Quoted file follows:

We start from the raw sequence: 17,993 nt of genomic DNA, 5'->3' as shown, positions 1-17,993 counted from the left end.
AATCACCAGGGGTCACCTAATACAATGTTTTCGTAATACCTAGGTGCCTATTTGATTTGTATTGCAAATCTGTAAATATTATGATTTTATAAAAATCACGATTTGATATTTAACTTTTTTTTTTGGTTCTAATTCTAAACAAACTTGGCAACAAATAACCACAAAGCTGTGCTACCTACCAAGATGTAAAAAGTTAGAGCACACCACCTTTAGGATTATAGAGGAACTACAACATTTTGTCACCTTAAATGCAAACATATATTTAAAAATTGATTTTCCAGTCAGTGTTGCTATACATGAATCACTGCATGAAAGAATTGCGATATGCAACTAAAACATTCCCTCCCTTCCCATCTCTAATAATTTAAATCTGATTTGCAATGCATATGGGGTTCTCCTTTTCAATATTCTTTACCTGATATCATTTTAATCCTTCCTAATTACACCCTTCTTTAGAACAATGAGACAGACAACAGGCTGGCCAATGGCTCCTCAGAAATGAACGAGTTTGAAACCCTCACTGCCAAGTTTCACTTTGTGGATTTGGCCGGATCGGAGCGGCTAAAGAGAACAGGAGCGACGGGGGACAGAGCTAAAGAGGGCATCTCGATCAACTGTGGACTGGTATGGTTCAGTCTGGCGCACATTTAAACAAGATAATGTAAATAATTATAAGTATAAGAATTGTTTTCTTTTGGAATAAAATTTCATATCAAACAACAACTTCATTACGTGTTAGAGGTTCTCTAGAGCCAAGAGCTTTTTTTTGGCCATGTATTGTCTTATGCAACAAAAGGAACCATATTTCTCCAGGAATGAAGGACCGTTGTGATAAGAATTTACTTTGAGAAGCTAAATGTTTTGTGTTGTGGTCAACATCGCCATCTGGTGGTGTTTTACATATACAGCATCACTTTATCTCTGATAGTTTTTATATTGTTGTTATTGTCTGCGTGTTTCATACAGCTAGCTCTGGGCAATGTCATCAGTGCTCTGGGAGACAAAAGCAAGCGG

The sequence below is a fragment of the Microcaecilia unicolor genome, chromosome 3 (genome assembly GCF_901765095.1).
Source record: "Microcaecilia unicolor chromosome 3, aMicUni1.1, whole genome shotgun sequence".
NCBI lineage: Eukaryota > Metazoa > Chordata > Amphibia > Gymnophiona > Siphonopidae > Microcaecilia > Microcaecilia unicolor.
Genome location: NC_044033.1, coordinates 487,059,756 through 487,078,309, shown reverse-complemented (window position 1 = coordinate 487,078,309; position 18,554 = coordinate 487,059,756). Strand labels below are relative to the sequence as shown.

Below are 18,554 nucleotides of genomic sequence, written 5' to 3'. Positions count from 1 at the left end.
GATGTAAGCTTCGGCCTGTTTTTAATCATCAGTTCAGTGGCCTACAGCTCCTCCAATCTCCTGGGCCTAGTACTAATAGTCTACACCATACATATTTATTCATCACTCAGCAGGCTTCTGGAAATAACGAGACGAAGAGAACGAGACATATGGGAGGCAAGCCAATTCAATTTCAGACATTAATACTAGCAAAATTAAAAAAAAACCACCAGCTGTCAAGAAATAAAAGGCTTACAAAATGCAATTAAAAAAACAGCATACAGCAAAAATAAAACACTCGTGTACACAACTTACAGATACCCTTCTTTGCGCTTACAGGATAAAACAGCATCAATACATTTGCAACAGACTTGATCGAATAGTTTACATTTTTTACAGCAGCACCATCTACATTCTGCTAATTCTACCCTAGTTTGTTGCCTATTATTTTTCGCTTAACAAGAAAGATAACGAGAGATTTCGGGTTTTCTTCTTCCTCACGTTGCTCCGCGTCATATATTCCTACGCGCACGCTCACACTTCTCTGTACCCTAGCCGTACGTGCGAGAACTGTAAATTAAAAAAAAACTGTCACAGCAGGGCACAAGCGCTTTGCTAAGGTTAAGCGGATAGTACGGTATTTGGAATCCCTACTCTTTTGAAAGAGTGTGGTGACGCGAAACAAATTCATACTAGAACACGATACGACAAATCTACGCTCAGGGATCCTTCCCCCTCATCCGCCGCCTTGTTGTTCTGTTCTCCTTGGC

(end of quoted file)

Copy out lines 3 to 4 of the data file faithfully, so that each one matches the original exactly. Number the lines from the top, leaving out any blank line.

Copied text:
The sequence below is a fragment of the Microcaecilia unicolor genome, chromosome 3 (genome assembly GCF_901765095.1).
Source record: "Microcaecilia unicolor chromosome 3, aMicUni1.1, whole genome shotgun sequence".